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P2P Tips

There's an abysmal difference between those who use P2P networks and those who actually know how to use a P2P network. Knowledge changes behavior.

Finding Files: So maybe you are thinking about a song but don't know the song's name? Good news. Google is here to help. Go to Google.com and between quotes type a string contained within the song. If you type "I know you miss your mom" + "lyrics" in Google, you will be taken to Eminem's Mockingbird song. Pretty nice, eh? Check it out.

The number of shared files does matter: The RIAA is known for targetting users with more than a specific number of songs. If every song you download goes directly to your shared folder and you download a song per day for five years, you will have more than a thousand songs and will be a likely RIAA target. Play safe by only distributing a small number of files. Do rememeber that to avoid legal problems down the road, it is wise to learn about Legal Information so you can better protect yourself. All countries have different copyright policies, but all of them protect the music creator.

Freelance-downloading: There's many ways to find new music that you never knew existed. We will discuss the best ways to get the hottest music out there. Certain P2P networks have functions to show the newest uploaded media to the network. Even though this seems like the perfect function for any P2P network, it is not so good; for users may upload anything and believe me when I tell you that most people will upload stuff you don't want to hear.

What to do in that situation? You are looking for music but unfortunately don't know where to start looking. I will give you a great hint. Certain P2P networks such as LimeWire have this nifty function that allows you to browse a host's files. This is an excellent idea because music from people who listen to the same as you do is more likely to be more appealing than music from simply "anyone". I tell you this: It's also fun not knowing which song may come up next.

Optimizing Download Speed: Your download speed from a P2P network is only affected by two variables. A) Your download speed and B) other people's "sharing" speed. When there are 500+ sources from any given file, B) is very high, so your download speed is based entirely on you. Furthermore, you must look for ways to increase your download speed. A firewall may be causing you trouble so my recommendation is to look up the network's manual and disable the ports that the network is going to use. It's very simple to do so.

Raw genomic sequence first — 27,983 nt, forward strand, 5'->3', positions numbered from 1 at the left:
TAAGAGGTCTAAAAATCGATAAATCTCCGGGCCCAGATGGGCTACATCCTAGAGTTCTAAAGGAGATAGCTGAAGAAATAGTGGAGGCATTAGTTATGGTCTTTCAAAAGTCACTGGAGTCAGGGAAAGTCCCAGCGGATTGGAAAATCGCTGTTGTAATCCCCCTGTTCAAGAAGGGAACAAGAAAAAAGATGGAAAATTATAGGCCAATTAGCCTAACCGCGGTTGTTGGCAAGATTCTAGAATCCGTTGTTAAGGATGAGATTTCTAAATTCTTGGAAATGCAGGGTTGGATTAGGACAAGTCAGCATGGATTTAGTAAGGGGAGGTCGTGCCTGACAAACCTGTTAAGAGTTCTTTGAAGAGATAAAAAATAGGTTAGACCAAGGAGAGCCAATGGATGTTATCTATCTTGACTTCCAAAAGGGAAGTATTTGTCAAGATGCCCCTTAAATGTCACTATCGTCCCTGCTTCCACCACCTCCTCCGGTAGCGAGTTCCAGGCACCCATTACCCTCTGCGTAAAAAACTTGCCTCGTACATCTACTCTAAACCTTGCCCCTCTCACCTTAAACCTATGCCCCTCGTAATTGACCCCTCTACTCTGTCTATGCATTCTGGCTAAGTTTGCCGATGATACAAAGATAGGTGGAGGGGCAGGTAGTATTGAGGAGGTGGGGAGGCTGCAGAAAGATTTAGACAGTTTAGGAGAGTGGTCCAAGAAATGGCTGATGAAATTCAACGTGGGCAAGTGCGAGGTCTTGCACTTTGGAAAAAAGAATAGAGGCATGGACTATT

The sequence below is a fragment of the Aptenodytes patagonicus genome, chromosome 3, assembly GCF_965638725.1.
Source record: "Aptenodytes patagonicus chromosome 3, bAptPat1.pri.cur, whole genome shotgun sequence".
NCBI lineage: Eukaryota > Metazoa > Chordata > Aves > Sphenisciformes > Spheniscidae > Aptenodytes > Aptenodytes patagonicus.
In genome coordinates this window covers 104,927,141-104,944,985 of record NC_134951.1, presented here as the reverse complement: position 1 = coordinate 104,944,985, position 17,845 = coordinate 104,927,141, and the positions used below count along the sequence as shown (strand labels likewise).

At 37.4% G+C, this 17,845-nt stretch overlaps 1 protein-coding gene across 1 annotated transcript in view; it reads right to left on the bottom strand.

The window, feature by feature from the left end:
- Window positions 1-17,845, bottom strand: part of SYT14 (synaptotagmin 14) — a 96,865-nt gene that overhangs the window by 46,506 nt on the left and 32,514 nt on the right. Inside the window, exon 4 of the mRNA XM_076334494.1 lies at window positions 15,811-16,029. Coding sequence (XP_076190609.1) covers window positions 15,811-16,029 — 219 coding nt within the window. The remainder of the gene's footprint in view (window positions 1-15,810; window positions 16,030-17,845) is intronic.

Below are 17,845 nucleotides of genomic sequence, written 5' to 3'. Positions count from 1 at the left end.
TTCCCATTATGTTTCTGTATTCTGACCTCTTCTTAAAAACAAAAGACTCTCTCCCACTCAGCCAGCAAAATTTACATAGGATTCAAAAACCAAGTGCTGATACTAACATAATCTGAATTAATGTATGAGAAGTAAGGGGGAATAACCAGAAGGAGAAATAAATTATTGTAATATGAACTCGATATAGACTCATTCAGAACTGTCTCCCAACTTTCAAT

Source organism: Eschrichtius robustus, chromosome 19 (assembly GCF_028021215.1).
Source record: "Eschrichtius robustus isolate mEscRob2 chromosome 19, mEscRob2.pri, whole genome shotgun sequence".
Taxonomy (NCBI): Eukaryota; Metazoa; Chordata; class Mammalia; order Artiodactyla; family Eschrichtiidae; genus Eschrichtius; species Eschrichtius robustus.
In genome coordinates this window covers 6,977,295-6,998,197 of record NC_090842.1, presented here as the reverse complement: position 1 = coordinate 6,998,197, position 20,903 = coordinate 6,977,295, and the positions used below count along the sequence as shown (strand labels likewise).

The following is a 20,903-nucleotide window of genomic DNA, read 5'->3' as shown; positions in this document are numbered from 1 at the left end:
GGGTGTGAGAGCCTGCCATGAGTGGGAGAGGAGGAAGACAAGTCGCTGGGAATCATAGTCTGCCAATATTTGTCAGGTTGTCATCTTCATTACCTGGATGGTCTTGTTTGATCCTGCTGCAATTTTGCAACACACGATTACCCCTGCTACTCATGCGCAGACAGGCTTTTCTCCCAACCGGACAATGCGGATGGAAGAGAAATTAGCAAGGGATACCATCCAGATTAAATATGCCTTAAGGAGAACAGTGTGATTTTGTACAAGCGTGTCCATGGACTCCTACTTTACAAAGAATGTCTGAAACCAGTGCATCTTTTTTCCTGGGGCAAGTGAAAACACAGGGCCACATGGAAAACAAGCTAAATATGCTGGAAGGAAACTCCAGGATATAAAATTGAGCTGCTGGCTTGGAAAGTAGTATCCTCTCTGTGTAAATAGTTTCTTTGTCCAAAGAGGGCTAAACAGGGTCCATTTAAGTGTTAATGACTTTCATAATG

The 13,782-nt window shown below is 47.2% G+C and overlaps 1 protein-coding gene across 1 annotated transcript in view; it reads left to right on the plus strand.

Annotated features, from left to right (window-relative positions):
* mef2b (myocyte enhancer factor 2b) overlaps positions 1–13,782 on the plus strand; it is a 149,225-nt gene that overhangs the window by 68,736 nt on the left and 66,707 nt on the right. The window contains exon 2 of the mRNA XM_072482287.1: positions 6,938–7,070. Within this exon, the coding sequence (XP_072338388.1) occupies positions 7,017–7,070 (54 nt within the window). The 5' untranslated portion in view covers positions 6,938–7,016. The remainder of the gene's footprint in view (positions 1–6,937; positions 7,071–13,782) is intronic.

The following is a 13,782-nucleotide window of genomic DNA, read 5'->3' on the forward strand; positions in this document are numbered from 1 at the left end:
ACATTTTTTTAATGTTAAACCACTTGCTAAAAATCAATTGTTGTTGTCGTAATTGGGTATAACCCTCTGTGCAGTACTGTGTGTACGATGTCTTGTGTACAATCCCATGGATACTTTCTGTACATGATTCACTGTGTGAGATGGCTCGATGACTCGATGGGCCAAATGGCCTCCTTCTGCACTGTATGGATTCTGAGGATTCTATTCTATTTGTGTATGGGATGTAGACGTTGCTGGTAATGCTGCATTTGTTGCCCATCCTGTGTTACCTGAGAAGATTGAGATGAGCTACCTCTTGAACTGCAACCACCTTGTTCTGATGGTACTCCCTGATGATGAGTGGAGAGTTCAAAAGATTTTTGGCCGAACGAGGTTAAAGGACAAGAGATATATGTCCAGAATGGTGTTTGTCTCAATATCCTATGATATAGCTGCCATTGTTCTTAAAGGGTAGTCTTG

There are two speeds for your connection. Your download speed and your upload speed. If you have a 56k connection, then you will be downloading at an average of 5Kb/s or so - that is - because the download speed is pretty low. If you are looking for a new ISP (Internet Service Provider), then look at the download speed and place especial emphasis on it. Upload speed does not affect your download speed at all and vice versa. Some ISPs offer a 1024kb/s download speed connection for $20/month or so. It's just a matter of looking around for different options. My advice is to keep download speed as high as possible and upload speed anywhere beyond 100kb/s.

Finally, try to get the best P2P software that you can get your hands on. Different networks have a different amount of users and furthermore a different overall download speed. The best advice I can give you is to stick to the mother P2P network that is, the bigger one. Not only does it have a smaller chance of dying, but you will find more sources and have an overall better experience.

Be safe!: P2P networks are known for the enormous amount of viruses/spyware present. Always, and I mean always, have a good updated antivirus program with you. This is very, very important. If you don't have one, you might as well grab your recovery CD.

Money: Be willing to spend a couple of bucks for a better service. Many of the P2P networks charge a two-figure sum of money for their service per annum (or forever). My recommendation is to make that small investment and have faster downloads forever. An example is LimeWire which costs $18 to run on the "pro" mode forever. It is worth it. There are no annoying ADS, and needless to say I can download at 500kb/s+ instantly.

We hope that you liked these tips. Check back soon; for we will continue to expand this page.